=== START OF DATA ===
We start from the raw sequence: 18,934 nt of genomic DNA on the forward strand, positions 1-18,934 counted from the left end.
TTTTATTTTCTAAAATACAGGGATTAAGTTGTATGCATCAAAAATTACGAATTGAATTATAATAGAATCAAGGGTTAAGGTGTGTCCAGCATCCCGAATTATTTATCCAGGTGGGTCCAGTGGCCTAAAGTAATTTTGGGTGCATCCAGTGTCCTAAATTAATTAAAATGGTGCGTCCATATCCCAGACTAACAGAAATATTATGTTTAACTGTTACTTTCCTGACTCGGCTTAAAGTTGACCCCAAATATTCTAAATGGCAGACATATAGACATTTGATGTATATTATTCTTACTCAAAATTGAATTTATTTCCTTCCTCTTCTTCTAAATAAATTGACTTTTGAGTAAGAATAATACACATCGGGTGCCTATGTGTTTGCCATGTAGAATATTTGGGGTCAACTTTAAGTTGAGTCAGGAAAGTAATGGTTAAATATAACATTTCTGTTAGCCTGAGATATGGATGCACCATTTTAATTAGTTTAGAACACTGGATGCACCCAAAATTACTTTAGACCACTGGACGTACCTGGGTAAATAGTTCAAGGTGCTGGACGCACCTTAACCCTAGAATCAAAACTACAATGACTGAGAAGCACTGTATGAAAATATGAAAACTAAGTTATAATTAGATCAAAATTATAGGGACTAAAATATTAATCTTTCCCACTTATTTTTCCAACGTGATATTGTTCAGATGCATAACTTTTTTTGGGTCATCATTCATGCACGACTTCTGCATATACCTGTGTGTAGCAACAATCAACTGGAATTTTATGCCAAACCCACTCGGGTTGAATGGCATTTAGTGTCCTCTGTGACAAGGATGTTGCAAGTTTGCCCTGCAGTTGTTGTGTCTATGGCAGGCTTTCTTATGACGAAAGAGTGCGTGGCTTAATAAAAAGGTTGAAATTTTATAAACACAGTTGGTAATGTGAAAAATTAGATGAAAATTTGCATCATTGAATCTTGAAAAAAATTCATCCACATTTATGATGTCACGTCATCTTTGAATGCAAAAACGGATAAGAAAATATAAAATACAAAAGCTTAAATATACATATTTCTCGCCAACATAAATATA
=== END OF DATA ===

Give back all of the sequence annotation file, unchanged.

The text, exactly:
We start from the raw sequence: 18,934 nt of genomic DNA on the forward strand, positions 1-18,934 counted from the left end.
TTTTATTTTCTAAAATACAGGGATTAAGTTGTATGCATCAAAAATTACGAATTGAATTATAATAGAATCAAGGGTTAAGGTGTGTCCAGCATCCCGAATTATTTATCCAGGTGGGTCCAGTGGCCTAAAGTAATTTTGGGTGCATCCAGTGTCCTAAATTAATTAAAATGGTGCGTCCATATCCCAGACTAACAGAAATATTATGTTTAACTGTTACTTTCCTGACTCGGCTTAAAGTTGACCCCAAATATTCTAAATGGCAGACATATAGACATTTGATGTATATTATTCTTACTCAAAATTGAATTTATTTCCTTCCTCTTCTTCTAAATAAATTGACTTTTGAGTAAGAATAATACACATCGGGTGCCTATGTGTTTGCCATGTAGAATATTTGGGGTCAACTTTAAGTTGAGTCAGGAAAGTAATGGTTAAATATAACATTTCTGTTAGCCTGAGATATGGATGCACCATTTTAATTAGTTTAGAACACTGGATGCACCCAAAATTACTTTAGACCACTGGACGTACCTGGGTAAATAGTTCAAGGTGCTGGACGCACCTTAACCCTAGAATCAAAACTACAATGACTGAGAAGCACTGTATGAAAATATGAAAACTAAGTTATAATTAGATCAAAATTATAGGGACTAAAATATTAATCTTTCCCACTTATTTTTCCAACGTGATATTGTTCAGATGCATAACTTTTTTTGGGTCATCATTCATGCACGACTTCTGCATATACCTGTGTGTAGCAACAATCAACTGGAATTTTATGCCAAACCCACTCGGGTTGAATGGCATTTAGTGTCCTCTGTGACAAGGATGTTGCAAGTTTGCCCTGCAGTTGTTGTGTCTATGGCAGGCTTTCTTATGACGAAAGAGTGCGTGGCTTAATAAAAAGGTTGAAATTTTATAAACACAGTTGGTAATGTGAAAAATTAGATGAAAATTTGCATCATTGAATCTTGAAAAAAATTCATCCACATTTATGATGTCACGTCATCTTTGAATGCAAAAACGGATAAGAAAATATAAAATACAAAAGCTTAAATATACATATTTCTCGCCAACATAAATATA